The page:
In an era when 50 cents was real money and cotton was sub-30 cents a pound, the piddly amount of cotton we picked in two hours could not have warranted such “pay.” But for my younger brother and me, that half-dollar bought a ticket to all-day Saturday movies, a hamburger, Cokes, and popcorn.
You can’t go home again, Thomas Wolfe posited in his novel of the same name, chronicling the impact of monumental societal changes of the 1920s and ‘30s and how time’s passage makes it impossible to recapture one’s past.
George Webber, the story’s protagonist, laments: "You can't go back home to your family, back home to your childhood ... back home to places in the country, back home to the old forms and systems of things which once seemed everlasting but which are changing all the time…”
I thought of that during a recent visit with farmers in my old hometown.
Although I’ve returned many times over the years, this visit was somehow different — the changes that were everywhere visible, and the weight of 50 years of living, working, and growing old in other places, lent a different perspective.
It was triggered, as I drove past strip shopping complexes in the Tallahatchie River bottom, by memories that came unbidden of the long-ago cotton field that once was there.
On a few frosty late autumn Saturday mornings, when I was 10 or so, my brother, two years younger, and I would ride our bicycles through the back streets of our small town, across the river bridge to the cotton field. The owner, on whose farm my parents had once lived, would let us pick cotton for a couple hours, for which he would give each of us a big half-dollar coin.
Looking back on it, in that era when 50 cents was real money and cotton was sub-30 cents a pound, the piddly amount of cotton we picked could not have warranted such “pay.” Rather, I expect, two towheaded youngsters dragging cotton sacks down the rows may have provided a dollar’s worth of amusement for the farmer (or perhaps our father secretly reimbursed him).
I remembered the uniquely astringent smell of the dew-dampened lint, the sharp points of the dried cotton burrs that could punch and scrape the skin of young fingers, the warmth of the sun as it edged over the treetops bordering the field.
After our meager amount of cotton was ceremoniously weighed, we pocketed our 50-cent pieces, hopped on our bicycles, and rode back to town. At the back street trolley car-like diner, we could buy a 15-cent hamburger, which we took with us to the movie theater where, for another 15 cents, we could get a ticket when the boxoffice opened at 11:00. Five cents bought a Coke at the refreshment counter, and as the screen came alive with shoot-‘em-up westerns and the latest “serial” episodes we’d unwrap the burgers and settle in for a day of action and thrills. The remaining 15 cents would buy a mid-afternoon box of popcorn and another Coke.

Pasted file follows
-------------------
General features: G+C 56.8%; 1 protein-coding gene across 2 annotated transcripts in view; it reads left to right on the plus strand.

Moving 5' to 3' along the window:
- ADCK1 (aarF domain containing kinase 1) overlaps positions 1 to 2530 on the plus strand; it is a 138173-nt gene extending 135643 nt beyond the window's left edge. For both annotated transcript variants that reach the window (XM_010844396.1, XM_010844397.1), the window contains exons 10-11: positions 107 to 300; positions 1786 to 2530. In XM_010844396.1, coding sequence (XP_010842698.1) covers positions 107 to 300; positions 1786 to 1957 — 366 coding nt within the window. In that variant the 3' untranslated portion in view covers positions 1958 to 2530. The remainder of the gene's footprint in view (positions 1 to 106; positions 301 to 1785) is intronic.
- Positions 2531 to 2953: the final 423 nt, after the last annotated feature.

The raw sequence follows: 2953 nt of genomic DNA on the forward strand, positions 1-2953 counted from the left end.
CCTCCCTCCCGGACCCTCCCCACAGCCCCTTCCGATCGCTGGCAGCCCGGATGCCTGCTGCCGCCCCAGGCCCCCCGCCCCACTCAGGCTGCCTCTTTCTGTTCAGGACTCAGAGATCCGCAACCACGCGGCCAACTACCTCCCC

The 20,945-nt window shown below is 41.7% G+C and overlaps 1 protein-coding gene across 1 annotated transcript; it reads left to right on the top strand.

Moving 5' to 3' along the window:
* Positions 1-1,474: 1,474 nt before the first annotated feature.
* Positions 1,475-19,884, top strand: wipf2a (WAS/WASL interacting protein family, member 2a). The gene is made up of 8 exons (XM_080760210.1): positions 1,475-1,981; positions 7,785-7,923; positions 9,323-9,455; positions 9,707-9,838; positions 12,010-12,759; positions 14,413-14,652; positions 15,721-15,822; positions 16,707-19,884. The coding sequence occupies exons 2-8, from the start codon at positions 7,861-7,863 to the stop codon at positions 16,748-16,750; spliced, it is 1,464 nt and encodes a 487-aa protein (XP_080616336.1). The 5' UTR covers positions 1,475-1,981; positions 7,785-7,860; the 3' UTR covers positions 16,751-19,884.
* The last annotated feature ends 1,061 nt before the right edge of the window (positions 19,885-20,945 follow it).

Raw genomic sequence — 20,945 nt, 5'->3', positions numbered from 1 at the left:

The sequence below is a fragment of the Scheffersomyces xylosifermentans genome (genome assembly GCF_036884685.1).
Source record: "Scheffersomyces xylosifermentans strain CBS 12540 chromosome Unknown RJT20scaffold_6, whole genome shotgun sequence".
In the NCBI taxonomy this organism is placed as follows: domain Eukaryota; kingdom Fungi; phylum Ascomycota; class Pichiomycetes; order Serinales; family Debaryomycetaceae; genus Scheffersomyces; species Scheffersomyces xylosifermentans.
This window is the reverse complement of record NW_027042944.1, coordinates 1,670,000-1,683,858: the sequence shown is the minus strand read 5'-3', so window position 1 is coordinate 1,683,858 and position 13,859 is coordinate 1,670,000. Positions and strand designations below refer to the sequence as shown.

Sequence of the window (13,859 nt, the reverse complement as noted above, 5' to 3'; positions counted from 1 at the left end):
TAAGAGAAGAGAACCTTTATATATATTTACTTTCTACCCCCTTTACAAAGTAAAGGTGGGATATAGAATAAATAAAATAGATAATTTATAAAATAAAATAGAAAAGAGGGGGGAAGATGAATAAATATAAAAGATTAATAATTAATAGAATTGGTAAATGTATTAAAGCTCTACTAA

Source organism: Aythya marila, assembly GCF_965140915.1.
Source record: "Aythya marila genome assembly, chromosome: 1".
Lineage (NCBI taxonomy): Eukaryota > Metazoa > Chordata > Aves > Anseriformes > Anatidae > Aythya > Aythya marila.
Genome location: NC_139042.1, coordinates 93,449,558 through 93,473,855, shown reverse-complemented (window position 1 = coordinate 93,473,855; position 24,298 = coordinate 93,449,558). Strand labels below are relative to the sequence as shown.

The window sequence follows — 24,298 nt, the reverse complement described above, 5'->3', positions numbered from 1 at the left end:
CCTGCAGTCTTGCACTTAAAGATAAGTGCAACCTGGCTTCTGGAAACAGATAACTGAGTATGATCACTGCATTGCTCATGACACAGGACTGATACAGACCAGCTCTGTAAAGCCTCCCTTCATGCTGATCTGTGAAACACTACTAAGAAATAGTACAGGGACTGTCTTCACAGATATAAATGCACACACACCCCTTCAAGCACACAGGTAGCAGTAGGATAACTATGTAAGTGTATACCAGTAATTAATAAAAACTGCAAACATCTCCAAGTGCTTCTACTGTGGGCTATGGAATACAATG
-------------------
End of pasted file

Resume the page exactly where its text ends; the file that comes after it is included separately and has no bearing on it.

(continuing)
As an ebbing sun cast long, chilly shadows, we rode our bikes on the well-worn path alongside the GM&O railroad tracks to home, content in the memory of the delights our morning of labor in the cotton field had provided.
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That cotton field is long gone, now concrete and stores and offices. U.S. Highway 78, which ran nearby and was the main route from Birmingham, winding its circuitous route on through the north Mississippi hills to Memphis, is now just a local road. Half a mile away, its four-lane replacement, one day to be I-22, is a NASCAR raceway of vehicles, including streams of 18-wheelers ferrying away cars from the new $2 billion Toyota plant just down the road.
Up the hill, where we once hunted rabbits in kudzu-covered red clay gullies and sedgegrass fields, there’s the ubiquitous Walmart Supercenter, a Lowes, hospital, banks, fast food places, motels, gas stations, a movie complex, funeral home, businesses galore.
In that year of our childhood cotton picking, the average size of a U.S. cotton farm was a whopping 17 acres, and there were more than 1 million cotton farms that were an important part of the fabric of local economies, particularly in the rural South. Today, cotton struggles to maintain a viability in the region’s crop lineup; in the entirety of my home county, which in my growing-up days had scores of small cotton farms, gins, and and a Federal Compress, there are now only two resident cotton growers, 15 miles or so to the south of my hometown, and no gins.
The back street trolley-like diner and its 15-cent hamburger are no more, now a parking lot. But a latter-day iteration of the “dough burger” ($2.50 per, yummily grease-soaked, and featured on the Travel Channel), can be had at the successor hole-in-the-wall joint just across the street, complete with the original diner stools lining the counter, the ancient cash register, and many other artifacts. Watch the video here and read some of its history here.
The house where we lived then is, to my continuing amazement, still there, small and forlorn in an area now charitably described as “in decline”; as with most towns, the old inner neighborhoods have been supplanted by McMansion-populated suburbs. The Gulf Mobile & Ohio railroad tracks, on which passenger trains ran daily, have been torn up and converted to a walking/biking trail.
In those boyhood days of Saturday cotton picking, 15-cent hamburgers, 5-cent Cokes, and 15-cent all-day movies, we could not, in our grandest dreams, have imagined the changes that lay ahead for our small town in the decades to come.
I never picked cotton again.
And Thomas Wolfe was wrong. You can go home again — but only in the bittersweetness of memory.